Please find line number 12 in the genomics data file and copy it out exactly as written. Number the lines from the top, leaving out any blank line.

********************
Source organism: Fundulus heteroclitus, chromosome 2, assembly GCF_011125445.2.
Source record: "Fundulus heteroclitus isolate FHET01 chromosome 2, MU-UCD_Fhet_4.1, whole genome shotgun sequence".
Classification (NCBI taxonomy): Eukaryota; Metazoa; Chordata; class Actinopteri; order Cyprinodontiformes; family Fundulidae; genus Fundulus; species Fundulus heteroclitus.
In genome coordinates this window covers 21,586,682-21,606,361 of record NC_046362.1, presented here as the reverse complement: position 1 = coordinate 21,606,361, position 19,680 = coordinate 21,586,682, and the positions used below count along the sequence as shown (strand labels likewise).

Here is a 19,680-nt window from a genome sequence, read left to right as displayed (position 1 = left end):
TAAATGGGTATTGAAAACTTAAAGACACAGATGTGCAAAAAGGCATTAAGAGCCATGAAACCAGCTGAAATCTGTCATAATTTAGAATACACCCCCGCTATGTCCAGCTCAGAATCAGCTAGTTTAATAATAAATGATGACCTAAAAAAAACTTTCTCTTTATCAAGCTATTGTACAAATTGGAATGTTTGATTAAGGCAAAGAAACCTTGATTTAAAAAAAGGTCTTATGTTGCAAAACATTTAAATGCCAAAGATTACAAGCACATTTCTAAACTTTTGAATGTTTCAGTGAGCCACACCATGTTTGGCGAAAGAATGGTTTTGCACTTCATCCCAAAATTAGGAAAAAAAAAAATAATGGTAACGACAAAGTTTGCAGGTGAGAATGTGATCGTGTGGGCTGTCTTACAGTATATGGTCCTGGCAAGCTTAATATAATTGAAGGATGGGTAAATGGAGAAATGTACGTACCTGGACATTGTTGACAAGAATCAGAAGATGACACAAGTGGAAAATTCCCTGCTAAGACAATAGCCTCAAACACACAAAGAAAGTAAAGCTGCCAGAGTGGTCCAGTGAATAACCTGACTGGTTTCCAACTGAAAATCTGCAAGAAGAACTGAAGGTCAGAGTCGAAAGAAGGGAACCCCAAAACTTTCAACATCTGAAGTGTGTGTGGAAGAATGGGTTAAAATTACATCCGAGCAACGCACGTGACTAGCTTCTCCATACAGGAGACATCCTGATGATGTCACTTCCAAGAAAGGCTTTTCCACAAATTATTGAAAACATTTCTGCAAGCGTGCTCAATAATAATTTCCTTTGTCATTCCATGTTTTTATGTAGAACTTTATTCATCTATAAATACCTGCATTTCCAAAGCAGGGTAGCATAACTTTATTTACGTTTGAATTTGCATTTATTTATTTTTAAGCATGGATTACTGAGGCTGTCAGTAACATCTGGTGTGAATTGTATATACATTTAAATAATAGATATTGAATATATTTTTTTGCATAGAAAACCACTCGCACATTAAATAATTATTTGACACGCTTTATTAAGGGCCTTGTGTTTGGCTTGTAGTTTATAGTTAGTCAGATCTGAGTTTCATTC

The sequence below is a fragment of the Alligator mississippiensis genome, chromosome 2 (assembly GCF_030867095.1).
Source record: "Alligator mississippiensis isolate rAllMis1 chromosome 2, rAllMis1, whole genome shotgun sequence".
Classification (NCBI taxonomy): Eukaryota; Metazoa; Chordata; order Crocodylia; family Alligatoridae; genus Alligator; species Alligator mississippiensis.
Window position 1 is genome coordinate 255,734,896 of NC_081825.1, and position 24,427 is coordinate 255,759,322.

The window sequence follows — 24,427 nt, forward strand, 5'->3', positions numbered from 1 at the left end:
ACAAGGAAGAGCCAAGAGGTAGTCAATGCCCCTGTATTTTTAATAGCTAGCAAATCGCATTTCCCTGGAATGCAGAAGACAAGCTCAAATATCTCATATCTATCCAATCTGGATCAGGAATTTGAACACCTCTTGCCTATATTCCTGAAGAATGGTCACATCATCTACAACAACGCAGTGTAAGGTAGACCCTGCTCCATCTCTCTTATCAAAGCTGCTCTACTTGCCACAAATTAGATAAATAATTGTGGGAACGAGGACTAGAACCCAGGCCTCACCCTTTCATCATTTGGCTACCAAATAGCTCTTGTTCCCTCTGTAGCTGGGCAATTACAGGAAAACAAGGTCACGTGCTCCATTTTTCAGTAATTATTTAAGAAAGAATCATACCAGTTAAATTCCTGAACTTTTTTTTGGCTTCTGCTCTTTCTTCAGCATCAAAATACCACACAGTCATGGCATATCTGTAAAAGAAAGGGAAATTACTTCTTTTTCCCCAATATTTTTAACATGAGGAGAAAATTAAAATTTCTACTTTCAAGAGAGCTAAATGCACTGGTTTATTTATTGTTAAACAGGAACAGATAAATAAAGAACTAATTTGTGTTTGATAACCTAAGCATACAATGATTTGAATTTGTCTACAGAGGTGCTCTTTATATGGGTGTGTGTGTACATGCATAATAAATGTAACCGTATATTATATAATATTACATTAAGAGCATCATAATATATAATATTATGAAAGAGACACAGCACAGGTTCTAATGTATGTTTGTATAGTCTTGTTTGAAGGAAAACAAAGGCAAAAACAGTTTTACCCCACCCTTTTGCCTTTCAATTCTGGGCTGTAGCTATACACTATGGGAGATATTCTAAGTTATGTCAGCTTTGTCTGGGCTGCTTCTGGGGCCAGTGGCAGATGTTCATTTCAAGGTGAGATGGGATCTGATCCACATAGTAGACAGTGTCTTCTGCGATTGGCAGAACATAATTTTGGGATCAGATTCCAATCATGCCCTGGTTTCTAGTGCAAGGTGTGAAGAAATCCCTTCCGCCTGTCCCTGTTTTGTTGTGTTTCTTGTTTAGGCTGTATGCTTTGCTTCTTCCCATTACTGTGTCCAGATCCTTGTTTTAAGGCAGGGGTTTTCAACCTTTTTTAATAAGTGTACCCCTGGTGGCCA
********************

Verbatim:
ACAAGGAAGAGCCAAGAGGTAGTCAATGCCCCTGTATTTTTAATAGCTAGCAAATCGCATTTCCCTGGAATGCAGAAGACAAGCTCAAATATCTCATATCTATCCAATCTGGATCAGGAATTTGAACACCTCTTGCCTATATTCCTGAAGAATGGTCACATCATCTACAACAACGCAGTGTAAGGTAGACCCTGCTCCATCTCTCTTATCAAAGCTGCTCTACTTGCCACAAATTAGATAAATAATTGTGGGAACGAGGACTAGAACCCAGGCCTCACCCTTTCATCATTTGGCTACCAAATAGCTCTTGTTCCCTCTGTAGCTGGGCAATTACAGGAAAACAAGGTCACGTGCTCCATTTTTCAGTAATTATTTAAGAAAGAATCATACCAGTTAAATTCCTGAACTTTTTTTTGGCTTCTGCTCTTTCTTCAGCATCAAAATACCACACAGTCATGGCATATCTGTAAAAGAAAGGGAAATTACTTCTTTTTCCCCAATATTTTTAACATGAGGAGAAAATTAAAATTTCTACTTTCAAGAGAGCTAAATGCACTGGTTTATTTATTGTTAAACAGGAACAGATAAATAAAGAACTAATTTGTGTTTGATAACCTAAGCATACAATGATTTGAATTTGTCTACAGAGGTGCTCTTTATATGGGTGTGTGTGTACATGCATAATAAATGTAACCGTATATTATATAATATTACATTAAGAGCATCATAATATATAATATTATGAAAGAGACACAGCACAGGTTCTAATGTATGTTTGTATAGTCTTGTTTGAAGGAAAACAAAGGCAAAAACAGTTTTACCCCACCCTTTTGCCTTTCAATTCTGGGCTGTAGCTATACACTATGGGAGATATTCTAAGTTATGTCAGCTTTGTCTGGGCTGCTTCTGGGGCCAGTGGCAGATGTTCATTTCAAGGTGAGATGGGATCTGATCCACATAGTAGACAGTGTCTTCTGCGATTGGCAGAACATAATTTTGGGATCAGATTCCAATCATGCCCTGGTTTCTAGTGCAAGGTGTGAAGAAATCCCTTCCGCCTGTCCCTGTTTTGTTGTGTTTCTTGTTTAGGCTGTATGCTTTGCTTCTTCCCATTACTGTGTCCAGATCCTTGTTTTAAGGCAGGGGTTTTCAACCTTTTTTAATAAGTGTACCCCTGGTGGCCA